Whilst there is still a visual difference between the sward on the back straight and the new mile straight, meadow grass persists from the previous sward alongside the fresh ryegrass as the surface couldn't be sprayed off after the Combinator due to the adjacent golf course.

Although it is operated independently by the Great Yarmouth and Caister Golf Club, cooperation with the private members' golf course is required. The back straight forms part of the fairway, although the mile straight has now been declared 'ground under repair'.

Two track crossings have to withstand constant traffic to and from the golf club, as well as to the centre course caravan park, so are surfaced with synthetic turf rather than fibresand to prevent mud building up.

Richard Bradley is supported by groundsmen Trevor Clark and Jamie Marks, plus maintenance specialist Tony Carter and a seasonal casual. A stable manager is retained for racedays, for whom the grounds team shift bedding materials etc.

"It's a small team that works well together and gets the job done to a high standard," comments Richard Aldous.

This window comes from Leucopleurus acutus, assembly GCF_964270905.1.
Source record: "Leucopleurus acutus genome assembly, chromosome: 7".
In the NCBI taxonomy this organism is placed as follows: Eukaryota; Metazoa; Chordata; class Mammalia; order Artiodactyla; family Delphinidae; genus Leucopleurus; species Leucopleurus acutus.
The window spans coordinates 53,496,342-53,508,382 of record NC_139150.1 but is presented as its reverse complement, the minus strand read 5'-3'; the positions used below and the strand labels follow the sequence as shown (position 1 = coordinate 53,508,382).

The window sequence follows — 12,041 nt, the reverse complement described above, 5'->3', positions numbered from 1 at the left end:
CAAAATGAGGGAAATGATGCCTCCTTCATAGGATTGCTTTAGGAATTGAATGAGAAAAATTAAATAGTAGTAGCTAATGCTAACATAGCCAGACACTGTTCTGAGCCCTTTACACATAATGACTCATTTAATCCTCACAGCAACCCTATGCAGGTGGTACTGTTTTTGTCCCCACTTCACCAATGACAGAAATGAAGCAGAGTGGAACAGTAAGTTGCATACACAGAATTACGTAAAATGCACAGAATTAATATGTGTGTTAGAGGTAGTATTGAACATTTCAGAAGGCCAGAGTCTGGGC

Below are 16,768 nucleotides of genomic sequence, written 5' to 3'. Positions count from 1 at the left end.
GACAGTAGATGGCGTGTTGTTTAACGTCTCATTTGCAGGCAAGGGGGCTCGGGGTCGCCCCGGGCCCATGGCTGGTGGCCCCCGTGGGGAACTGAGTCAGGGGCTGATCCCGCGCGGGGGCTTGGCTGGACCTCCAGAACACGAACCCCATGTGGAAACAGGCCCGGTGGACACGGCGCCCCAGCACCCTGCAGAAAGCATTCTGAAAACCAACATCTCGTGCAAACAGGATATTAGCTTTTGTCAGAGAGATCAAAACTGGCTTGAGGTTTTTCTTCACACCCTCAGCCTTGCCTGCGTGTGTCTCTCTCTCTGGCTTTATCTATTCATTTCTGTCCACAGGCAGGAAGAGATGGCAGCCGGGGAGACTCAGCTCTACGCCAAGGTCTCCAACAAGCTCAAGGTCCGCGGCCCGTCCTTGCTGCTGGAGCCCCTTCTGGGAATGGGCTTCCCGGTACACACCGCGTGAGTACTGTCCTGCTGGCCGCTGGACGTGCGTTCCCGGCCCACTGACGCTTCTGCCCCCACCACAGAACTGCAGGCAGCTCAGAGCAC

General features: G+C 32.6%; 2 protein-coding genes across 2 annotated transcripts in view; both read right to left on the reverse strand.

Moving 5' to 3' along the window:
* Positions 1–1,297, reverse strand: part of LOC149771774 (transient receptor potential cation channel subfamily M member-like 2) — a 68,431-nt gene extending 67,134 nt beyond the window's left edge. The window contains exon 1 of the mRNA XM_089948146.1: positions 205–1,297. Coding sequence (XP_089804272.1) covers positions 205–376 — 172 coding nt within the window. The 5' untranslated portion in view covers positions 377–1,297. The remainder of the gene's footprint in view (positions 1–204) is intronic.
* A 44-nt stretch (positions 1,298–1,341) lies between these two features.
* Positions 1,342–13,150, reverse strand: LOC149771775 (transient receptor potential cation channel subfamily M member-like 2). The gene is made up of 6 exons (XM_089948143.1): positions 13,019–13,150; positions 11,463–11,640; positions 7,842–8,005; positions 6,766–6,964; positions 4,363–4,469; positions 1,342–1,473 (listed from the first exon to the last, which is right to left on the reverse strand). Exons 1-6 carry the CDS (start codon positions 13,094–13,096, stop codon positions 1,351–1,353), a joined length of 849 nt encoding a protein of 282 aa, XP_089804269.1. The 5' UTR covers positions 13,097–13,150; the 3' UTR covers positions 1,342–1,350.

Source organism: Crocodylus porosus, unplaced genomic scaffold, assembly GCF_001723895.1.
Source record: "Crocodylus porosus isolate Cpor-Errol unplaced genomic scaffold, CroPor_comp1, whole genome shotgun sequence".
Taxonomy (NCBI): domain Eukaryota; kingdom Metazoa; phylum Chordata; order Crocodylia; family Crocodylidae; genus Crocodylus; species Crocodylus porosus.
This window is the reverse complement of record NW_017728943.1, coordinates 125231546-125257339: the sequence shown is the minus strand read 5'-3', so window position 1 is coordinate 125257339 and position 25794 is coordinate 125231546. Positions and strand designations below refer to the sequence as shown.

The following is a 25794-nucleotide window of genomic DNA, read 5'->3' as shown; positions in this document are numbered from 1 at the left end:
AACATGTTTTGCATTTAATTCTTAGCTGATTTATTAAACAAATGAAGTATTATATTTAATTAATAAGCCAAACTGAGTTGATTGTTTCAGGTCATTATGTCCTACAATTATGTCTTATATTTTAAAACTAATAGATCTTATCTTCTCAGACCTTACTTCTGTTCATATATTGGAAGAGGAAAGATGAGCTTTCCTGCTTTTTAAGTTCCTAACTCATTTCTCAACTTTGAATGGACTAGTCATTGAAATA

"We have a long summer season and it can be tiring at its peak from May to August," adds Richard Bradley. "At that time, you think that a couple of extras would be handy, but you manage with what you have."

On the wish list for this season is a talented two year-old to break cover at Great Yarmouth and then go on to success at Royal Ascot or Newmarket's Champions Day. And it seems that the trend is going the right way.

"We would like full fields and competitive racing, and it is certainly looking up since the development," comments Richard Aldous. "Runners are increasing all the time and feedback is good, so we are looking forward to the season."